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Immigration Issues: U.S.-Mexico Border Fence Pros and Cons

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The southern border of the United States is shared with Mexico and spans almost 2,000 miles. Fences are being built along one-third, or approximately 670 miles, of the border to secure the border and cut down on illegal immigration. The price tag currently sits at $1.2 billion dollars with lifetime maintenance costs estimated close to $50 billion.

Recent polls show that Americans are split on the border fence issue. While most people are in favor of increasing the security of the borders, others are concerned that the negative impacts do not outweigh the benefits. In any case, the U.S. government views the Mexican border as an important part of its overall homeland security initiative.

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The fence is still standing, but the project is taking a beating.

Budgets are beginning to skyrocket. Taxpayers for Common Sense, a non-partisan budget watchdog group, estimates that the costs of building and maintaining the fence could prove astronomical, ranging "from $300 million to $1.7 billion per mile, depending on materials."

Problems with technology cannot be helping the budget. In February, new surveillance equipment being tested in Arizona was heralded as the high-tech solution to apprehend illegal border crossers. A week later, the $20 million prototype was scrapped because it didn't adequately alert Border Control officers to illegal crossings.

The troubles continue in Arizona. With the approval of Congress, the Homeland Security Secretary recently waived environmental regulations to allow the construction of the border fence along the Arizona border. A move that environmentalists say will destroy the central part of Arizona's southern desert.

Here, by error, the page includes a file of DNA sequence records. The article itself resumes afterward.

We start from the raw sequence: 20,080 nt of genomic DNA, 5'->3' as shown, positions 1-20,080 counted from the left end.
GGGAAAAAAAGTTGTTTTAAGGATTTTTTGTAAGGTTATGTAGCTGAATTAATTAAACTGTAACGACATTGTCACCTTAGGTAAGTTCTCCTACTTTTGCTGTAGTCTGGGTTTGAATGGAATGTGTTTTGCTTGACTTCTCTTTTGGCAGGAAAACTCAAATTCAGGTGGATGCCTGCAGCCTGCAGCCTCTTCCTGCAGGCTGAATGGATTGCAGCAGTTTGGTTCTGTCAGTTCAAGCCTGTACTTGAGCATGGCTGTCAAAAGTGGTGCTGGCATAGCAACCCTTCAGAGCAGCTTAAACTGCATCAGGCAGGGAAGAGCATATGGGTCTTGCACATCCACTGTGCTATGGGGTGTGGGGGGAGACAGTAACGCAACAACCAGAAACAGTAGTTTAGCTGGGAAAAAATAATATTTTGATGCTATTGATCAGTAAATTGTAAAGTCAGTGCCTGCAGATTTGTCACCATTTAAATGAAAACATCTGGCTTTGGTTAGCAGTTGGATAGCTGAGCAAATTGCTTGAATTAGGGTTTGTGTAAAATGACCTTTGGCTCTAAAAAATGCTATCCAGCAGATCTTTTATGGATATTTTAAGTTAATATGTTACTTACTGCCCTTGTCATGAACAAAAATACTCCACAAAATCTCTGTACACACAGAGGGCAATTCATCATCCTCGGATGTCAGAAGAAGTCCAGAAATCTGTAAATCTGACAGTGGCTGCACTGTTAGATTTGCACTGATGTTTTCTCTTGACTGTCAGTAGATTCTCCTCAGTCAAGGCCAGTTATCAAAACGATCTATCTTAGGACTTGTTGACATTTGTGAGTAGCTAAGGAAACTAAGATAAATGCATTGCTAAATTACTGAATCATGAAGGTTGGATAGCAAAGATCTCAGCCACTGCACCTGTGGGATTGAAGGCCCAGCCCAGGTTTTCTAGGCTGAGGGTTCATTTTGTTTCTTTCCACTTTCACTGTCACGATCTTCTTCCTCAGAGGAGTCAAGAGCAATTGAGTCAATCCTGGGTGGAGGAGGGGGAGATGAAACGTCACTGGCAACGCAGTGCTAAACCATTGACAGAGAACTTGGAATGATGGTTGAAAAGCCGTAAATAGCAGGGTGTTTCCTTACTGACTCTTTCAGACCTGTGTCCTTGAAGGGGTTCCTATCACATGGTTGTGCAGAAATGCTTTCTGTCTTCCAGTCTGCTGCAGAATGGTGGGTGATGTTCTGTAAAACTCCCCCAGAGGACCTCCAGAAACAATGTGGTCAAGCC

Background

In 1924, Congress created the U.S. Border Patrol. Illegal immigration grew in the late 1970s but new strategies weren't implemented until the 1990s. This is when drug trafficking and illegal immigration began to rise, and concerns about the nation's security became an important issue. Border Control agents along with the military succeeded in reducing the number of smugglers and illegal crossings for a period of time, but once the military left, activity again increased.

After the 9/11 attacks, homeland security was again thrust into the spotlight. Many ideas were tossed around during the next few years on what could be done to permanently secure the border.

In 2006, the Secure Fence Act was passed to build 700 miles of double-reinforced security fencing in areas along the border prone to drug trafficking and illegal immigration. President Bush also deployed 6,000 National Guardsmen to the Mexico border to assist with border control.

Testing of "virtual" fences soon followed, but full deployment has been pushed back until the technology can be improved.

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